But for Dr Mukhtar Ahmad’s family which had been in Uganda since 1926, and yet was prepared to pack up all of their possessions and leave, they ended up staying simply because they were exempted from the expulsion order. Dr. Ahmad, a medical practitioner, explained how his family was given permission by the Amin government to remain in Uganda.

“There was no indication that anybody was going to be exempted from this decree. Then suddenly I got a letter from the Minister of Internal Affairs, Oboth Ofumbi, which said, ‘I have discussed with Amin that since this family has given a lot of service to the community, they should be exempted from this decree. You can maintain your properties, maintain your businesses and can continue working’,” he said.

So what was it like for the ones who stayed? Well, the ninety days only set the tone for a torrid two years to come. Immediately after the deadline, Idi Amin called for a verification process to take place at Entebbe Airport.

“It was a physical roll-call. He called all the Asians up to the airstrip…to check the number that were left behind. There weren’t a lot of Asians really, maybe a few hundred,” Alam recalls the experience.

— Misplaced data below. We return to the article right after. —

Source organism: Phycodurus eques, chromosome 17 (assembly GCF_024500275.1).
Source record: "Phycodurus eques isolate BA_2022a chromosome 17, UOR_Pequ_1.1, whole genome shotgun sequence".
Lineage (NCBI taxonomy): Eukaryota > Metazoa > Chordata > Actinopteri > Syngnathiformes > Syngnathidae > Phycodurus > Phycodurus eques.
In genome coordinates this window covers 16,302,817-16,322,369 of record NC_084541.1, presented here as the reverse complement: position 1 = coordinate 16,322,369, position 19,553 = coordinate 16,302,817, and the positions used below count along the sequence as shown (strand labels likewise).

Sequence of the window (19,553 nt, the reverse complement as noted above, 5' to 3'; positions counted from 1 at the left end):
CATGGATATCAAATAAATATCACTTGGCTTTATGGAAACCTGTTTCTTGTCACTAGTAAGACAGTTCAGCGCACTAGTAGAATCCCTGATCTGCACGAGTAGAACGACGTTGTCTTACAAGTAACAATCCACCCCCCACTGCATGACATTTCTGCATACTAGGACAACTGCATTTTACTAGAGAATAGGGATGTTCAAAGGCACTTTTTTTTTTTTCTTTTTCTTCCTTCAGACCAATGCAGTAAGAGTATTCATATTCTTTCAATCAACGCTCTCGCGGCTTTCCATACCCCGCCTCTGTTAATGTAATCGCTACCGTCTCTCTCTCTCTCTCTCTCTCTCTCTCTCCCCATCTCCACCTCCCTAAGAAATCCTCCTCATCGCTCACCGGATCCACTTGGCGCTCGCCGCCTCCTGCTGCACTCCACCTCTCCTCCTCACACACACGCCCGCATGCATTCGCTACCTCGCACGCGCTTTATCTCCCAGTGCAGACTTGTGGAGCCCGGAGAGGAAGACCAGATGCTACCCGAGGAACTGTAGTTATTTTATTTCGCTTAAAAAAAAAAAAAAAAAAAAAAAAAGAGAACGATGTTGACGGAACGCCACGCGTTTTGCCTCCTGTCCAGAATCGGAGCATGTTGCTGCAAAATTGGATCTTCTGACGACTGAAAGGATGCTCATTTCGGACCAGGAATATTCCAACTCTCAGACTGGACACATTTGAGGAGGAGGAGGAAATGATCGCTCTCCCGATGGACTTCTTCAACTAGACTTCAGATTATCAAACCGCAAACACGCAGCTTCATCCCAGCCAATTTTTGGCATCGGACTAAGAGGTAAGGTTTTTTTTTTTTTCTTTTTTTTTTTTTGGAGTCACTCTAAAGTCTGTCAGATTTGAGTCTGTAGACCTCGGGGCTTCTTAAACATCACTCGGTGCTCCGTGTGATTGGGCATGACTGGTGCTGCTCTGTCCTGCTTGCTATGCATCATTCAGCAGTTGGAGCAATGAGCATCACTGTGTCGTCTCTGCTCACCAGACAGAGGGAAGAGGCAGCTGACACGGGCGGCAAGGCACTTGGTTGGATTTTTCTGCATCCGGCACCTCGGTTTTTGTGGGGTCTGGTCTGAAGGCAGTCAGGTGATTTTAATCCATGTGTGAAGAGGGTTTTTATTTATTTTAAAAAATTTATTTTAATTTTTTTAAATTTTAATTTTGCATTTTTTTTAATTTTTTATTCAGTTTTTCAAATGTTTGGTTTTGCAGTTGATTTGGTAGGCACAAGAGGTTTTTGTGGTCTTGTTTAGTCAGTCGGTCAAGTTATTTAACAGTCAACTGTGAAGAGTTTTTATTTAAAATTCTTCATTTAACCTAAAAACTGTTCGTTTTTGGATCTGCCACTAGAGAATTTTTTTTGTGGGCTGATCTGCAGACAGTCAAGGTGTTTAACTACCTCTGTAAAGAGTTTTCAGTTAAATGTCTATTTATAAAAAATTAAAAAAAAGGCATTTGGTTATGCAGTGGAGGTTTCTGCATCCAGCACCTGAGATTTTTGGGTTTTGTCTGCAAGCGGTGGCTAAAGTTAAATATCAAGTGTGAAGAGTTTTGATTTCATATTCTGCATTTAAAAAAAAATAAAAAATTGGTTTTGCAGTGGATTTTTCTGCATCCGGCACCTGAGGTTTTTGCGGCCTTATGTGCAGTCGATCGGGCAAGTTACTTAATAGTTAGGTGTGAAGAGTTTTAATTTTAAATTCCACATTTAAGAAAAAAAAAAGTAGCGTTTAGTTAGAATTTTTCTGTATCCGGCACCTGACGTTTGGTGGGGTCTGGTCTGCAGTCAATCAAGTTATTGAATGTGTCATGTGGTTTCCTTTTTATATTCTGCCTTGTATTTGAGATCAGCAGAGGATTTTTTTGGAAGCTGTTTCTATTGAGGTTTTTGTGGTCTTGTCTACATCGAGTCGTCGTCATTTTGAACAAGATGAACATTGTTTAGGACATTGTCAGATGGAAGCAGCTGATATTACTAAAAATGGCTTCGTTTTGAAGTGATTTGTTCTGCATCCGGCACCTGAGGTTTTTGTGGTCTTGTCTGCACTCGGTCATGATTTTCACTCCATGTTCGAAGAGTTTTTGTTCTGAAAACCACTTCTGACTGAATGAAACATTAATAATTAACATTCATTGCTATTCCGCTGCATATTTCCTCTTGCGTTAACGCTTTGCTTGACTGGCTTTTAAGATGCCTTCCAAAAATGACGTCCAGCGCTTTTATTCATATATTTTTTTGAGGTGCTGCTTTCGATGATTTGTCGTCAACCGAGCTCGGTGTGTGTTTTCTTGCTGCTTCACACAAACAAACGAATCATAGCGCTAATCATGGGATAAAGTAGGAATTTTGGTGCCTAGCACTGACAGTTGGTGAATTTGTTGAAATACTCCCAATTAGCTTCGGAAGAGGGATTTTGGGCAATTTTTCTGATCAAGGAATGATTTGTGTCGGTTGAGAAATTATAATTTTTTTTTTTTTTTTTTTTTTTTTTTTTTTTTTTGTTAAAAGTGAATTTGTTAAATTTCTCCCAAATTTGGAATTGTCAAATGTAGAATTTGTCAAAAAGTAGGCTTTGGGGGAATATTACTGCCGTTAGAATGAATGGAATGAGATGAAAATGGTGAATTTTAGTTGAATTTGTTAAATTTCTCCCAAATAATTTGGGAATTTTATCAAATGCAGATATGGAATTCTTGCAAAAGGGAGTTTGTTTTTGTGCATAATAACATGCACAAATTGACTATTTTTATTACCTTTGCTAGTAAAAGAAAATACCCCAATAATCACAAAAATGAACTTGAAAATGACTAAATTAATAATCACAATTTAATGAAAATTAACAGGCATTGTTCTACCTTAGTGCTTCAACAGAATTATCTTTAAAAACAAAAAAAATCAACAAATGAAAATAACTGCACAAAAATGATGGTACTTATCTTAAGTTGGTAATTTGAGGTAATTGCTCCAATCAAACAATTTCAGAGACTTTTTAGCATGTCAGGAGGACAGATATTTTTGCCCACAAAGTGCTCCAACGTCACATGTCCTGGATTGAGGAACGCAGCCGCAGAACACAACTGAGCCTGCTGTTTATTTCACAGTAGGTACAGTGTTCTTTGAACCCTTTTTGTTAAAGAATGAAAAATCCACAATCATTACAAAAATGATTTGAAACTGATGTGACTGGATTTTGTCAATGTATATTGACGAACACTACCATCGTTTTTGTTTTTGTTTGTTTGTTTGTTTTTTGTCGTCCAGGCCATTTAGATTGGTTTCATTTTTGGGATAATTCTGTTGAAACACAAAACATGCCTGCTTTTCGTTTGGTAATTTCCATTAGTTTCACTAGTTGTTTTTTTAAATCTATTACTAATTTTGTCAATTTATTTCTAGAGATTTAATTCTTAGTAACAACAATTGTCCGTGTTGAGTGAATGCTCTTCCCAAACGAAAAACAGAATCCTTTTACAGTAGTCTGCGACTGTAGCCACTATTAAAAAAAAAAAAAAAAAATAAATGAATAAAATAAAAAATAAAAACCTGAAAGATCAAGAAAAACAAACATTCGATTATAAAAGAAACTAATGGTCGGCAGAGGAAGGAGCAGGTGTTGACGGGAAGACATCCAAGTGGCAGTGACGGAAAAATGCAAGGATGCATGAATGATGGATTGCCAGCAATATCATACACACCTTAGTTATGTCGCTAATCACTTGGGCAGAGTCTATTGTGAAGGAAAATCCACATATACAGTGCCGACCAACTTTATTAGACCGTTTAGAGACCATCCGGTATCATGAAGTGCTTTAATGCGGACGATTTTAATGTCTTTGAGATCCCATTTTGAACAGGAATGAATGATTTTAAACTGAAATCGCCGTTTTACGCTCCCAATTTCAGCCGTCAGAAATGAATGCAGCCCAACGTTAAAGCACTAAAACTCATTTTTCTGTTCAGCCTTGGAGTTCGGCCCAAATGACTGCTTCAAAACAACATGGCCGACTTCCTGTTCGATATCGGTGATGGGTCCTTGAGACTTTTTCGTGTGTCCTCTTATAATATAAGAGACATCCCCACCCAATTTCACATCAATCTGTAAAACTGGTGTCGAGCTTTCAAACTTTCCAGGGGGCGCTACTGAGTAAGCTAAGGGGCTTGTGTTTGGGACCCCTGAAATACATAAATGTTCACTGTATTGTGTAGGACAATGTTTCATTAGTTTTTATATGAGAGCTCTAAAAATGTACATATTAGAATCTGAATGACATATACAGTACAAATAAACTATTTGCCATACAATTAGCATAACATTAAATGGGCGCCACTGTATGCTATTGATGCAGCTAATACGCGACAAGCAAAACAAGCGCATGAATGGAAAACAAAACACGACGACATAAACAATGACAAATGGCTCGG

Along with the roll-call, Dr Ahmad remembers portions of a speech which Amin gave to the remaining Asians, “He gave that speech saying, ‘Though you are citizens, it is not necessary that I give you the leisure of staying in Kampala, you may have to go to Karamoja and dig up land.’ It was a way of instilling fear in others.”

It worked, as many of those present at the airstrip fled. And for the few that remained, life didn’t get much better. Asians who had lived public lives simply went off the radar.

“They never featured in the political, social or economic life of the country. For three years they were living a low profile; maybe just running a garage, just doing something on a very small scale. They only became traders and businessmen after 1975,” said Karmali.

The stayees were particularly wary of Amin’s dreaded State Research Bureau (his intelligence organisation) for whom it was very easy to monitor a hundred or so people. This latent fear brought them much closer to each other.  “All of us would get together at the temple on Sunday…if one person was missing, everyone would get worried, which would prompt questions like, ‘where is this person, why hasn’t he come?,” he added.

Along with surveillance, the Asians had to deal with another concern; the fear of government repossession. Alam explained how repossession was unexpected, in spite of the insecurity of the time. “It seemed like business would continue without significant interference. But then we did get interference during Amin’s time. A couple of our industries were taken over, simply just taken over. A letter sent one fine morning saying this industry had been allocated to so and so and we had to virtually give the key of the factory over to other people. During that time there was a strange combination of uncertainties together with the state security apparatus creating situations of instability.”

This situation was not confined to Kampala and its environs.Â